Priam’s treasure has been rediscovered—three buried crates of priceless gold and silver! Turkey wants it back in the land where it was originally excavated. Turkey’s case would be immeasurably strengthened, however, if it would return the ugly, but justly famous, piece of limestone known as the Siloam Inscription to the place where it was originally found—Jerusalem. Thus far, Turkey has not only refused to return this ancient Hebrew inscription; it has even refused to lend it for a short time to the Israel Museum.
There is a legal doctrine that denies relief to a claimant who does not come into court with clean hands … Turkey would do well to ponder this maxim.
Priam’s treasure was originally discovered in 1873 in the ruins of ancient Troy—in modern Turkey. Heinrich Schliemann, the brilliant German merchant who led the excavation, believed in Homer in much the same way as Fundamentalists today believe in the Bible. He was convinced that the hoard of gold—goblets, brooches, necklaces, beads, plates—was the treasure of Priam, who had reigned as king of Troy when the city was supposedly destroyed by besieging Greeks in about 1200 B.C. Today scholars date the treasure to at least a millennium earlier, but that hardly diminishes its importance or value—second only, many believe, to the spectacular contents of Tutankhamun’s tomb discovered in 1922.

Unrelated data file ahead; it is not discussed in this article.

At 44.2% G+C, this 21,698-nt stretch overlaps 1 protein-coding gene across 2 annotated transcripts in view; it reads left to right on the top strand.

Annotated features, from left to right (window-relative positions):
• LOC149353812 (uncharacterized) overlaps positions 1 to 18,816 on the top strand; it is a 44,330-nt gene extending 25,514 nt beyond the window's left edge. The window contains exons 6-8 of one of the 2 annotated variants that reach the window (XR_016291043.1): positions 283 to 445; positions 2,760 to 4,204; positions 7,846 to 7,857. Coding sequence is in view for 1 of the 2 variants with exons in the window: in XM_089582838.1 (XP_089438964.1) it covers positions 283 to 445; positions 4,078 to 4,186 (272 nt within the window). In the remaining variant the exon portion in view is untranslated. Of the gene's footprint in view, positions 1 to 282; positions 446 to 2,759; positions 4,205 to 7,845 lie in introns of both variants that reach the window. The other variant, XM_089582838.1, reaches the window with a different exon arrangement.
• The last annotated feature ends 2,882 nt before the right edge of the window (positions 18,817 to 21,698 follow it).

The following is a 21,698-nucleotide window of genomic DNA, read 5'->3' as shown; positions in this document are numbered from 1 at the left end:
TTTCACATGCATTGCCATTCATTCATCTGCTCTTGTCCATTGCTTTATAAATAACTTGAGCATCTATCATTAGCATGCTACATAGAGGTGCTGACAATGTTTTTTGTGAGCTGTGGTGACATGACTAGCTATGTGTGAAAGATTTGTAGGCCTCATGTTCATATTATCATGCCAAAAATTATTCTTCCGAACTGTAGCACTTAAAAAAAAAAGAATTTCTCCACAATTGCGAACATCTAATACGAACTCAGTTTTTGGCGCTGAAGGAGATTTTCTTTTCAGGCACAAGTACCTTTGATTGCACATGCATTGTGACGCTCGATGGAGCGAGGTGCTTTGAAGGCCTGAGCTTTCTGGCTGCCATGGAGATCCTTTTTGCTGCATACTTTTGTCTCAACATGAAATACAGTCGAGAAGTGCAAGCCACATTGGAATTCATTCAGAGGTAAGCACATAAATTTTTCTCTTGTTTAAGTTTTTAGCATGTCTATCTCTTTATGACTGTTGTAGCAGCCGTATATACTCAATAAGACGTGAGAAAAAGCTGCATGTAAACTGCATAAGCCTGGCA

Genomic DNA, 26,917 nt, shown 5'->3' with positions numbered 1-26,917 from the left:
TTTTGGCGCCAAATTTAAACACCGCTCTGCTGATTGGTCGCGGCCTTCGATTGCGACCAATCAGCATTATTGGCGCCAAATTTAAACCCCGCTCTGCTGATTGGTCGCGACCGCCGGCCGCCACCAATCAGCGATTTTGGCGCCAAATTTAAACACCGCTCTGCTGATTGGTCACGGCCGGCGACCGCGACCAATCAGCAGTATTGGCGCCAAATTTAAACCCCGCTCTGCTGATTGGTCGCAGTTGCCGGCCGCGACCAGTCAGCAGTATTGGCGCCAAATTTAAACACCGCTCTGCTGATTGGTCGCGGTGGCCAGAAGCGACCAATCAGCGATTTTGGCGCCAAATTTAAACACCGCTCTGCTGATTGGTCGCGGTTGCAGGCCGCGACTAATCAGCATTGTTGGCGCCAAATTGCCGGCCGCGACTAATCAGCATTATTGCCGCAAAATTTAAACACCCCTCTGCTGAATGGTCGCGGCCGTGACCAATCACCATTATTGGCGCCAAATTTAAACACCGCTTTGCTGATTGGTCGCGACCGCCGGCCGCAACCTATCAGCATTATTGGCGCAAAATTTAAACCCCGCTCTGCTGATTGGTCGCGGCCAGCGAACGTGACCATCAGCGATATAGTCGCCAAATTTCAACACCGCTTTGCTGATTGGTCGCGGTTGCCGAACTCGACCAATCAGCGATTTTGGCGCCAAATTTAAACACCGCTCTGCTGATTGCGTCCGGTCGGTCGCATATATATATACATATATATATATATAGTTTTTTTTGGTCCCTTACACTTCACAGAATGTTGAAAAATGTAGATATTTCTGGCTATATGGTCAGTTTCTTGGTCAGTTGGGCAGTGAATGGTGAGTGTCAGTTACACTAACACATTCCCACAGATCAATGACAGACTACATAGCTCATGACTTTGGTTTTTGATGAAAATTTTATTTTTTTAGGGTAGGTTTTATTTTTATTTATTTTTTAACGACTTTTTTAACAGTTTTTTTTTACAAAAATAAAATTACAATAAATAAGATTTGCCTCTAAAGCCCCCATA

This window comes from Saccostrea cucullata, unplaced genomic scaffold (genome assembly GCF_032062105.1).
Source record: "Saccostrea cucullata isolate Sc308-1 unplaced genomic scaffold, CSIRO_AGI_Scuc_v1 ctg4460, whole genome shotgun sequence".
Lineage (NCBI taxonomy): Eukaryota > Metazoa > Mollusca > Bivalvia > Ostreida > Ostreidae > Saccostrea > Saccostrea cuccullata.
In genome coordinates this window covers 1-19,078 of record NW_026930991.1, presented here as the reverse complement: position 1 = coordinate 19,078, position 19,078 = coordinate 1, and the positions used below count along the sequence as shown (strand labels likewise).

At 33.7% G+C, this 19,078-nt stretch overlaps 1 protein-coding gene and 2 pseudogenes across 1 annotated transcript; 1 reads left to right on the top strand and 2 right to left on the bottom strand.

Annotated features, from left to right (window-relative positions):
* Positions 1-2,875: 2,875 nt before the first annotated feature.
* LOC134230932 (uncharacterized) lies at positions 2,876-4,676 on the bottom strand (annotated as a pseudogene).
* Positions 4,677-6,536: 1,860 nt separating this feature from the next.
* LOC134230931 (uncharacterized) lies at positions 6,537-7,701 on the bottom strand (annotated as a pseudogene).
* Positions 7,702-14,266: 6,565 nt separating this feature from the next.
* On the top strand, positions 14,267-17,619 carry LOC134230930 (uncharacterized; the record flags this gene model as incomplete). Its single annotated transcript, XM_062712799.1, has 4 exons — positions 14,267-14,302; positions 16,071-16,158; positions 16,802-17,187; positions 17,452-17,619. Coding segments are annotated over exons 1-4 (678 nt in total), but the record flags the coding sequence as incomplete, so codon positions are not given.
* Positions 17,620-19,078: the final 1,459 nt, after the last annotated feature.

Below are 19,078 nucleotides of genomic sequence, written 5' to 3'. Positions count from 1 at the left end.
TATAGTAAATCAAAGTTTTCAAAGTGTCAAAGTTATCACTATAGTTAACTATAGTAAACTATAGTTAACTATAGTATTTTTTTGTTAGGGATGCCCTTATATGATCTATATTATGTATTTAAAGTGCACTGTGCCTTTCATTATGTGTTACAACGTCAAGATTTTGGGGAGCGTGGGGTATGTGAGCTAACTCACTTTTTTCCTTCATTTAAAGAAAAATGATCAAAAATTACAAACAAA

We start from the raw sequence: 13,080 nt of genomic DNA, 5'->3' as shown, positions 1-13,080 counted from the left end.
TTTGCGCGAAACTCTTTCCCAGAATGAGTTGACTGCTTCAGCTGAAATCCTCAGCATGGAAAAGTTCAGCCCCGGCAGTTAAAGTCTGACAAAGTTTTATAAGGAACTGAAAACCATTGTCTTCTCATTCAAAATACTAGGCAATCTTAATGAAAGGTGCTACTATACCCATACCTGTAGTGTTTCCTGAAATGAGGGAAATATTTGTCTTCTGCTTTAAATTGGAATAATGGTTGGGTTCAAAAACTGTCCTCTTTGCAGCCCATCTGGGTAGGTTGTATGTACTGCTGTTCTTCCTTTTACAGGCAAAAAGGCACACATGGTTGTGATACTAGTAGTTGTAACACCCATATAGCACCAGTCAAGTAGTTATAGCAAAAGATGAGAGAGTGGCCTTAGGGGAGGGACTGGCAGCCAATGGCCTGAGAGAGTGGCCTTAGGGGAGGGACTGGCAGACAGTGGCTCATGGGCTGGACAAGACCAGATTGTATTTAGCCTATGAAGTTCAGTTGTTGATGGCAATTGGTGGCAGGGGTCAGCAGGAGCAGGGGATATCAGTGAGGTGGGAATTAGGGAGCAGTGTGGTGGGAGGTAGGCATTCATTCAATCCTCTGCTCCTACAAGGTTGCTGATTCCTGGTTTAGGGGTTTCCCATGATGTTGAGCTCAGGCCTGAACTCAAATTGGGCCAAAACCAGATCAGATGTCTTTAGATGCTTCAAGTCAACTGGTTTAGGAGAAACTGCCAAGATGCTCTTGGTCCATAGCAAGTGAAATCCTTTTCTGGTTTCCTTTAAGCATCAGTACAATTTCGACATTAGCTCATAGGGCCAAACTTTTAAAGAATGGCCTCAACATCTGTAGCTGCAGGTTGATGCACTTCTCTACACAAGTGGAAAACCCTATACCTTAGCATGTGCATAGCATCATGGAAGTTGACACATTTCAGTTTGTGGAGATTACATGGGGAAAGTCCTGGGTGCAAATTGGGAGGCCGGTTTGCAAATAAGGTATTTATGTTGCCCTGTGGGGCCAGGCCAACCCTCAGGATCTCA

Schliemann, devoted as he was to the culture of ancient Greece, smuggled the treasure to Athens, where it remained until his death. In his will, however, he bequeathed the treasure “to the German people” for “eternal possession” in Berlin. There it was displayed until World War II.